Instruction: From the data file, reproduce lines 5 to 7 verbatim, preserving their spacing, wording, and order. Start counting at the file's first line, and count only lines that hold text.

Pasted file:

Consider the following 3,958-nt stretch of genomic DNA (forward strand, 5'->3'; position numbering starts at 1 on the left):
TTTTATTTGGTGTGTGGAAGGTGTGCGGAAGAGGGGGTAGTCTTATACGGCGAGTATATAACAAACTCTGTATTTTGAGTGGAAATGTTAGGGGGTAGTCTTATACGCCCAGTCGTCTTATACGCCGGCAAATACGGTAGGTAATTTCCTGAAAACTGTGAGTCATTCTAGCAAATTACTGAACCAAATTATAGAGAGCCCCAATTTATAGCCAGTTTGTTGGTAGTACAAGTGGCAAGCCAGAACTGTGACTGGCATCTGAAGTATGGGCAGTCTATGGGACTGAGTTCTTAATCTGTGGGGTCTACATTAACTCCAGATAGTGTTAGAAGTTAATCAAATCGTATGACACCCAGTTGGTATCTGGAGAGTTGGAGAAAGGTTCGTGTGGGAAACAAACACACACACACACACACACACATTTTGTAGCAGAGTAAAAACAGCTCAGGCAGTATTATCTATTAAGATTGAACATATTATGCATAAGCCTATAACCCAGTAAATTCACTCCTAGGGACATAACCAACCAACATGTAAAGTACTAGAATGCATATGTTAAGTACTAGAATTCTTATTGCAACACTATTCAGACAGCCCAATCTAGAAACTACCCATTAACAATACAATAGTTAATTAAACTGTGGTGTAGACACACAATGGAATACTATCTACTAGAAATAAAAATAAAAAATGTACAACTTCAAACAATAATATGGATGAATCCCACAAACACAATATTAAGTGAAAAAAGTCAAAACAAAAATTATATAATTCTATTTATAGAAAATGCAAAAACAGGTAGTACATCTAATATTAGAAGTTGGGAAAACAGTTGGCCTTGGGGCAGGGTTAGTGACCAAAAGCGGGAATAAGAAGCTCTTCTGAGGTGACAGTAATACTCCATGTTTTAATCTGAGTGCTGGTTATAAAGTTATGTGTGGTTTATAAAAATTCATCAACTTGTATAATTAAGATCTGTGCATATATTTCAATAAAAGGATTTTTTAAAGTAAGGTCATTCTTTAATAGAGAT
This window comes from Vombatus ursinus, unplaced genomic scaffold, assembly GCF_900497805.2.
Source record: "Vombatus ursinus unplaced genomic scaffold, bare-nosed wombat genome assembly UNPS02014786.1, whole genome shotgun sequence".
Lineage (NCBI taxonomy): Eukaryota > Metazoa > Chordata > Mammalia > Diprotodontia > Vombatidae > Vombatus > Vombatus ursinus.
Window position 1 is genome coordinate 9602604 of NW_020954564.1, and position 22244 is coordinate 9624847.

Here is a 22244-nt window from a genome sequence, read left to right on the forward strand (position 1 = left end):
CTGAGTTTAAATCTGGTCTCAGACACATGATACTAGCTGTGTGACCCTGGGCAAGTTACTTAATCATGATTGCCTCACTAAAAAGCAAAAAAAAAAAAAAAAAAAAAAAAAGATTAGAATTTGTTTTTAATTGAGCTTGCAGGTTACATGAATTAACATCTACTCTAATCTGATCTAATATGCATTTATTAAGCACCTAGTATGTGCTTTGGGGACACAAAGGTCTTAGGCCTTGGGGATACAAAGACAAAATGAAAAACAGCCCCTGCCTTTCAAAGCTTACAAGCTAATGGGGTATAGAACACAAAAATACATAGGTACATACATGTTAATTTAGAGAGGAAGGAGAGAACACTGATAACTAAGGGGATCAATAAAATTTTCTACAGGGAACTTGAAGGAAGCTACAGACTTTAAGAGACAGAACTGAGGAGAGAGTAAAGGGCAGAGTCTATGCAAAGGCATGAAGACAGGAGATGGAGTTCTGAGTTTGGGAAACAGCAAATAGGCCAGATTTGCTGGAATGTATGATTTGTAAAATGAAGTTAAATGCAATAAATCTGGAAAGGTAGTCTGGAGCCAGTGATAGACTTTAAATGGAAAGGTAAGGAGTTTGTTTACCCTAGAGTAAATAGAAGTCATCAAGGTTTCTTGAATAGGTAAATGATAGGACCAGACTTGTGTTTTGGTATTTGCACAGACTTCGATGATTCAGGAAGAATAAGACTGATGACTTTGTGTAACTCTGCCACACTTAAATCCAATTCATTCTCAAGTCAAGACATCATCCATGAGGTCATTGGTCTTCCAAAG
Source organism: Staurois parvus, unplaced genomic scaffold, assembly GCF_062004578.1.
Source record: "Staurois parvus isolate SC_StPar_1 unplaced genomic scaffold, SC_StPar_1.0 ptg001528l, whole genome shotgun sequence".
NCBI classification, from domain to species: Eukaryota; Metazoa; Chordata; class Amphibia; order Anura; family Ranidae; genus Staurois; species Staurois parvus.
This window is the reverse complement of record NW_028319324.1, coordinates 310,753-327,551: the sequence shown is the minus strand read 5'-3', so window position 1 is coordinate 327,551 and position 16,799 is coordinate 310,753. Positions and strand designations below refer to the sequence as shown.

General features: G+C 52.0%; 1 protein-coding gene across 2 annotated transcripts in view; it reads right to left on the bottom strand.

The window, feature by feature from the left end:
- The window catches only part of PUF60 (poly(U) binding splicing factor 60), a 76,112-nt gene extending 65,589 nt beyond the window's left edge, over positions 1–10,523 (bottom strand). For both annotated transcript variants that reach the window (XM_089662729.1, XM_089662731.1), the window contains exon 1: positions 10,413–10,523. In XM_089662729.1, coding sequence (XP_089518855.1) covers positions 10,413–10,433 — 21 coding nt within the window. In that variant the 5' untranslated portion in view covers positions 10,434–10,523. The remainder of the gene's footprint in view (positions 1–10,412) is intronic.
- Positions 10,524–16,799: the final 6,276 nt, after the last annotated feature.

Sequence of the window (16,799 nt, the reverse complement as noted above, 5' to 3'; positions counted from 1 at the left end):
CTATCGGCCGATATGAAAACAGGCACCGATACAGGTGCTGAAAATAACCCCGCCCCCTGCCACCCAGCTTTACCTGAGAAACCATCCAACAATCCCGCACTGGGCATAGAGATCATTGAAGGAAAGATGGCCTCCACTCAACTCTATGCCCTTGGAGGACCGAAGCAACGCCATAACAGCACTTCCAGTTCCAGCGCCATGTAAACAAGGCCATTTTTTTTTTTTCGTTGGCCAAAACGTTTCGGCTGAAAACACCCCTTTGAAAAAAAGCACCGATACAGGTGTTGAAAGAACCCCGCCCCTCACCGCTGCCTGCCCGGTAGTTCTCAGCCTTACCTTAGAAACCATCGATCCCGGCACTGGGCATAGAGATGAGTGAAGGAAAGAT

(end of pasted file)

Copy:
Lineage (NCBI taxonomy): Eukaryota > Metazoa > Chordata > Mammalia > Diprotodontia > Vombatidae > Vombatus > Vombatus ursinus.
Window position 1 is genome coordinate 9602604 of NW_020954564.1, and position 22244 is coordinate 9624847.

Here is a 22244-nt window from a genome sequence, read left to right on the forward strand (position 1 = left end):